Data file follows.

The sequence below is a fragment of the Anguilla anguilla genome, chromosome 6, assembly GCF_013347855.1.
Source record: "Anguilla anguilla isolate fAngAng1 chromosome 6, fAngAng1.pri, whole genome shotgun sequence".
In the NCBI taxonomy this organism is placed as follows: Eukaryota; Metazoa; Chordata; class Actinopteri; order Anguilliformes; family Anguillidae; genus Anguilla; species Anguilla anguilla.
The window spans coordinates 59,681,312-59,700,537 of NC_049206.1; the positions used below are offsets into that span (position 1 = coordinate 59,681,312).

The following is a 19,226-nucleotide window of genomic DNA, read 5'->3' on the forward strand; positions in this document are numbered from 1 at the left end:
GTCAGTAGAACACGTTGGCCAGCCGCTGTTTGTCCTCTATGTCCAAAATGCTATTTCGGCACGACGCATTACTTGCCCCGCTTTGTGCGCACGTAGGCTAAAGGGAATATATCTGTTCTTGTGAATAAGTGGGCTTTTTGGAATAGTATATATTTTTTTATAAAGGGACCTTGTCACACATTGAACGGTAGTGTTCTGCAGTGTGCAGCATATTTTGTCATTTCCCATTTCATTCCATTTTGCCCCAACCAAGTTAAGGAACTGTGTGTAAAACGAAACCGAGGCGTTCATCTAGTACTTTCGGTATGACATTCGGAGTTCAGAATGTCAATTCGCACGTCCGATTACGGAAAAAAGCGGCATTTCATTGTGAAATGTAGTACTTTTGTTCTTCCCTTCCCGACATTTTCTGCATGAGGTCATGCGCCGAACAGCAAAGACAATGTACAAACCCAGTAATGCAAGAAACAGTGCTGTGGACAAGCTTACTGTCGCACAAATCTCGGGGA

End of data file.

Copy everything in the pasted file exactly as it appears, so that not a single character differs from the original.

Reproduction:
The sequence below is a fragment of the Anguilla anguilla genome, chromosome 6, assembly GCF_013347855.1.
Source record: "Anguilla anguilla isolate fAngAng1 chromosome 6, fAngAng1.pri, whole genome shotgun sequence".
In the NCBI taxonomy this organism is placed as follows: Eukaryota; Metazoa; Chordata; class Actinopteri; order Anguilliformes; family Anguillidae; genus Anguilla; species Anguilla anguilla.
The window spans coordinates 59,681,312-59,700,537 of NC_049206.1; the positions used below are offsets into that span (position 1 = coordinate 59,681,312).

The following is a 19,226-nucleotide window of genomic DNA, read 5'->3' on the forward strand; positions in this document are numbered from 1 at the left end:
GTCAGTAGAACACGTTGGCCAGCCGCTGTTTGTCCTCTATGTCCAAAATGCTATTTCGGCACGACGCATTACTTGCCCCGCTTTGTGCGCACGTAGGCTAAAGGGAATATATCTGTTCTTGTGAATAAGTGGGCTTTTTGGAATAGTATATATTTTTTTATAAAGGGACCTTGTCACACATTGAACGGTAGTGTTCTGCAGTGTGCAGCATATTTTGTCATTTCCCATTTCATTCCATTTTGCCCCAACCAAGTTAAGGAACTGTGTGTAAAACGAAACCGAGGCGTTCATCTAGTACTTTCGGTATGACATTCGGAGTTCAGAATGTCAATTCGCACGTCCGATTACGGAAAAAAGCGGCATTTCATTGTGAAATGTAGTACTTTTGTTCTTCCCTTCCCGACATTTTCTGCATGAGGTCATGCGCCGAACAGCAAAGACAATGTACAAACCCAGTAATGCAAGAAACAGTGCTGTGGACAAGCTTACTGTCGCACAAATCTCGGGGA